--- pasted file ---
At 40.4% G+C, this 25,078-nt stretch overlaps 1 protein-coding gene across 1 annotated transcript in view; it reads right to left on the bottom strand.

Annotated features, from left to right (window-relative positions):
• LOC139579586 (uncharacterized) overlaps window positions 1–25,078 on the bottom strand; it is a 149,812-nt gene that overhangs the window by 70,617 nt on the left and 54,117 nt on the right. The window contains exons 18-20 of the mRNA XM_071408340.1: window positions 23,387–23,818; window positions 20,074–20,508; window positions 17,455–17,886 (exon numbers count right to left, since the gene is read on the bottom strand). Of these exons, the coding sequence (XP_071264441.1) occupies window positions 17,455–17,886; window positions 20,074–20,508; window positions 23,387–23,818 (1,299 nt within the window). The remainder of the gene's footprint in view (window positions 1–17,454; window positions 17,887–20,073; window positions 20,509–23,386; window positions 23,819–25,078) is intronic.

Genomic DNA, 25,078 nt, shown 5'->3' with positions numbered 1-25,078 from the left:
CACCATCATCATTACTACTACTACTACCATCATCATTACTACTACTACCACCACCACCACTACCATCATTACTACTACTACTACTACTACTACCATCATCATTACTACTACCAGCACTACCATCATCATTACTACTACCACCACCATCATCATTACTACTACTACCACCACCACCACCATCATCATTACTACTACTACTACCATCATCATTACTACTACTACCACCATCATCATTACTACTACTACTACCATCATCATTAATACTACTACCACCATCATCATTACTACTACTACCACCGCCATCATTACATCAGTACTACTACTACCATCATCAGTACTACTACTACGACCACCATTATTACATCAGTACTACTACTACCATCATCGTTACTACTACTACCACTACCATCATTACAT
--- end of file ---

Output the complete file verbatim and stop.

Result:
At 40.4% G+C, this 25,078-nt stretch overlaps 1 protein-coding gene across 1 annotated transcript in view; it reads right to left on the bottom strand.

Annotated features, from left to right (window-relative positions):
• LOC139579586 (uncharacterized) overlaps window positions 1–25,078 on the bottom strand; it is a 149,812-nt gene that overhangs the window by 70,617 nt on the left and 54,117 nt on the right. The window contains exons 18-20 of the mRNA XM_071408340.1: window positions 23,387–23,818; window positions 20,074–20,508; window positions 17,455–17,886 (exon numbers count right to left, since the gene is read on the bottom strand). Of these exons, the coding sequence (XP_071264441.1) occupies window positions 17,455–17,886; window positions 20,074–20,508; window positions 23,387–23,818 (1,299 nt within the window). The remainder of the gene's footprint in view (window positions 1–17,454; window positions 17,887–20,073; window positions 20,509–23,386; window positions 23,819–25,078) is intronic.

Genomic DNA, 25,078 nt, shown 5'->3' with positions numbered 1-25,078 from the left:
CACCATCATCATTACTACTACTACTACCATCATCATTACTACTACTACCACCACCACCACTACCATCATTACTACTACTACTACTACTACTACCATCATCATTACTACTACCAGCACTACCATCATCATTACTACTACCACCACCATCATCATTACTACTACTACCACCACCACCACCATCATCATTACTACTACTACTACCATCATCATTACTACTACTACCACCATCATCATTACTACTACTACTACCATCATCATTAATACTACTACCACCATCATCATTACTACTACTACCACCGCCATCATTACATCAGTACTACTACTACCATCATCAGTACTACTACTACGACCACCATTATTACATCAGTACTACTACTACCATCATCGTTACTACTACTACCACTACCATCATTACAT